Revolution .. Al Pacino’s semi-intelligible muttering from mid-80s

      • John F

        I’m still baffled by his “accent” in that movie

        • firefall

          Yes … apparently incredibly ‘authentic’ to the period. Might as well have been sanskrit half the time, though.

  • ajay

    World War II was good versus evil for all intents and purposes and maybe that’s why so much of the art around it is so mediocre. People in 1955 might have loved watching Jimmy Steward in Strategic Air Command, but for whatever psychological work films like that did for the generation who lived through the contract, it sure doesn’t play well today.

    I may be missing your point here, but “Strategic Air Command” is not a World War II movie. It’s set in the 1950s. Jimmy Stewart wasn’t in a position to make that many movies during World War II – he was otherwise engaged – and SAC didn’t exist.

  • ajay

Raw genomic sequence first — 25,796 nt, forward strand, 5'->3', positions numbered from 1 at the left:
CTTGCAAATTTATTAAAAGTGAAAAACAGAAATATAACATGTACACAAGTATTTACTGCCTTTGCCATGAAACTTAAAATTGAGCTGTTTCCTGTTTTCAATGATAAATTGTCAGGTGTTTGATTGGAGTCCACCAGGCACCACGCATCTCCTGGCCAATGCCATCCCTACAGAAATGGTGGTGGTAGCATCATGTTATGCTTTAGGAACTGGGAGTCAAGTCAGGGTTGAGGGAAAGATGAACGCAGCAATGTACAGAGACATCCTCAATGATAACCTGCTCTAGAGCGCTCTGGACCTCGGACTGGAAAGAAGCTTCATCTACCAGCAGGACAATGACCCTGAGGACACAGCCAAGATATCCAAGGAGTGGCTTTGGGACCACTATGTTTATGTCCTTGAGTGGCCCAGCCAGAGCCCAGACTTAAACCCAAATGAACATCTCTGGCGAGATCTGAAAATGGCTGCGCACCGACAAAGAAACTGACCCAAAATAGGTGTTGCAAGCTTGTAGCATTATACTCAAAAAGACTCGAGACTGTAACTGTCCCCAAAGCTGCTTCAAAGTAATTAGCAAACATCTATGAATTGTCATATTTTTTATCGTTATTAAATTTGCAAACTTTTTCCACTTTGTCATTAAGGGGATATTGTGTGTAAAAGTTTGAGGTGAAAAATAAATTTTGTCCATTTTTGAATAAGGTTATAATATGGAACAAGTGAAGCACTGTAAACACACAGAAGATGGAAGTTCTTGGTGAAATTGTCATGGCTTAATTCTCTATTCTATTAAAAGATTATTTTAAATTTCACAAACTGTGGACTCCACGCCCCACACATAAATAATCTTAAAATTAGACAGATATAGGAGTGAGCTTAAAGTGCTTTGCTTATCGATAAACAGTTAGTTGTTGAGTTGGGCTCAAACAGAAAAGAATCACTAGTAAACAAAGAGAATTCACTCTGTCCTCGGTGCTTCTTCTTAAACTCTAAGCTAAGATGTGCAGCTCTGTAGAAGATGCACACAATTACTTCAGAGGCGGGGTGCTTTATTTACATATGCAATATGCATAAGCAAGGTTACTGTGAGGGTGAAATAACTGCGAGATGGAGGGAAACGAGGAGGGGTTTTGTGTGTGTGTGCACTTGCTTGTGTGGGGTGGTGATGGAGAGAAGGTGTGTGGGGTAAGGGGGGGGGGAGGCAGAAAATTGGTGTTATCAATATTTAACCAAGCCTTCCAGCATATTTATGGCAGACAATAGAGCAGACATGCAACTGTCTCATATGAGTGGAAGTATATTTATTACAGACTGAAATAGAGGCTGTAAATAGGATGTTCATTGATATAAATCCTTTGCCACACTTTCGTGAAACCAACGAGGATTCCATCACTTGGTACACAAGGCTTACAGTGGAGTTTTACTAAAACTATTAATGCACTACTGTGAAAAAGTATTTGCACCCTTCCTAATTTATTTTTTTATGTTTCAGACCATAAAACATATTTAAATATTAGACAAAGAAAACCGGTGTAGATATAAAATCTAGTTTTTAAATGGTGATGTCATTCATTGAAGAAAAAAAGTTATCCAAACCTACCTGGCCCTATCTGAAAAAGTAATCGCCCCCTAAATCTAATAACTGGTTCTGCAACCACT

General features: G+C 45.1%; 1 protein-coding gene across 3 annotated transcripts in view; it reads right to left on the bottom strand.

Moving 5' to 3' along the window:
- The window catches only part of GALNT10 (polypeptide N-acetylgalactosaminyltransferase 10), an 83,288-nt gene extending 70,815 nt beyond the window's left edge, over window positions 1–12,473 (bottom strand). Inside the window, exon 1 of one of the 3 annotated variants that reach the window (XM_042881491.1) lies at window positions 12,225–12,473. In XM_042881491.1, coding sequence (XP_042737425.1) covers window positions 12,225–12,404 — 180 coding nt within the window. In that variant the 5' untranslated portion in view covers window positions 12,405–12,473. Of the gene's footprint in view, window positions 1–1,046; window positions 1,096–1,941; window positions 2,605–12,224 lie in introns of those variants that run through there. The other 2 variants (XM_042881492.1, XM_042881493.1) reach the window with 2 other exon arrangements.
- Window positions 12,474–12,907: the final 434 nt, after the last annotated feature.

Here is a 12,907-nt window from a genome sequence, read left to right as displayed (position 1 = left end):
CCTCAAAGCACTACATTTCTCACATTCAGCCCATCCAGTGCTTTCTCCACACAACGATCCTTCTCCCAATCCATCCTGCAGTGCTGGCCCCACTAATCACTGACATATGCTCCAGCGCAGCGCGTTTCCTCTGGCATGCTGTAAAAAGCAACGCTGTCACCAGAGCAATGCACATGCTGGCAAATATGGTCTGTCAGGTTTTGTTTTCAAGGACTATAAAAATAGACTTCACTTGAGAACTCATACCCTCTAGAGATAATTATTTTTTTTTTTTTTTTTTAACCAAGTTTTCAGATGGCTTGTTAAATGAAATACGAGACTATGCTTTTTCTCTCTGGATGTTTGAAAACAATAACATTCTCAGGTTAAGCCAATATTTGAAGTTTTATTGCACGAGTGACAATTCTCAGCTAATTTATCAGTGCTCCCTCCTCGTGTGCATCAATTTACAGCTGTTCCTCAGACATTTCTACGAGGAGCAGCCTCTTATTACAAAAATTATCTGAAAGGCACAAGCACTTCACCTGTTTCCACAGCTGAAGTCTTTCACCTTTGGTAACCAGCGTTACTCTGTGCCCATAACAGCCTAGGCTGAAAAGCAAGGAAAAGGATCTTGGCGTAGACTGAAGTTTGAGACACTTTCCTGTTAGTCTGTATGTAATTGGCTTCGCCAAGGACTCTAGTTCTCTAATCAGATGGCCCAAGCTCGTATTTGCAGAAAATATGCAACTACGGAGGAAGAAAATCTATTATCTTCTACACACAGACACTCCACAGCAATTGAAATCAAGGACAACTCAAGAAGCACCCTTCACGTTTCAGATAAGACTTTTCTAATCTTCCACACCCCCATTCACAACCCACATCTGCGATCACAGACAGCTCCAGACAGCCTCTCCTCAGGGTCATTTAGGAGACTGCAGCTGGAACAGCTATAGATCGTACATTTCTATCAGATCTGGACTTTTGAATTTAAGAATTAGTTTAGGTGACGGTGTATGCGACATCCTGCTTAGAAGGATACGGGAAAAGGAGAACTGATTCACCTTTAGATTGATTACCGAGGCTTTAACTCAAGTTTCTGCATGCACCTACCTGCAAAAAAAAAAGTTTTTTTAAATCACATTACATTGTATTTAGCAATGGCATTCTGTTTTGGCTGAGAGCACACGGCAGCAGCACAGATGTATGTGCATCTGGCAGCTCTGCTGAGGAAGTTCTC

First she notes how poorly 18th century battle scenes translate to modern movie screens and the expectations of audiences for big fight scenes.

    Not sure about this; there have been a fair number of Napoleonic War films and TV series, and surely the same would apply?

    The popularity of Revolutionary War biographies and sweeping histories and that miniseries suggest some room for film, even if only in the biographical/hagiographical sense.

    Maybe the hagiography is the problem; as Rosenberg notes, maybe people just aren’t ready to see their venerated ancestors portrayed warts and all.

    • timb

      Maybe the hagiography is the problem; as Rosenberg notes, maybe people just aren’t ready to see their venerated ancestors portrayed warts and all.

      I’ll grant that, but what about Morgan and Green and Ethan Allen? Heck, the Patriot was terrible, but how couldn’t you make a great film based upon Arnold’s leadership and then betrayal?

      I was watching “The Revolution” on History Channel on Monday and cannot believe a movie has not been made about Lake Champlain or Saratoga or Ticonderoga. you want real narrow escapes? real underdog fights? Real victory rescued from the jaws of defeat? The Revolution offers it in spades and one doesn’t have to write a hagiography of Washington.

      I’ll be the first in line for the Alexander Hamilton biopic, even if he’s played by Shia LeBeuf

      • dave

        Yah, the man that wanted the Constitutional Convention to institute a monarchy… woohoo!

        • timb

          How about the man who rose from a bastard all the way to the corridors of power as a learned and erudite man?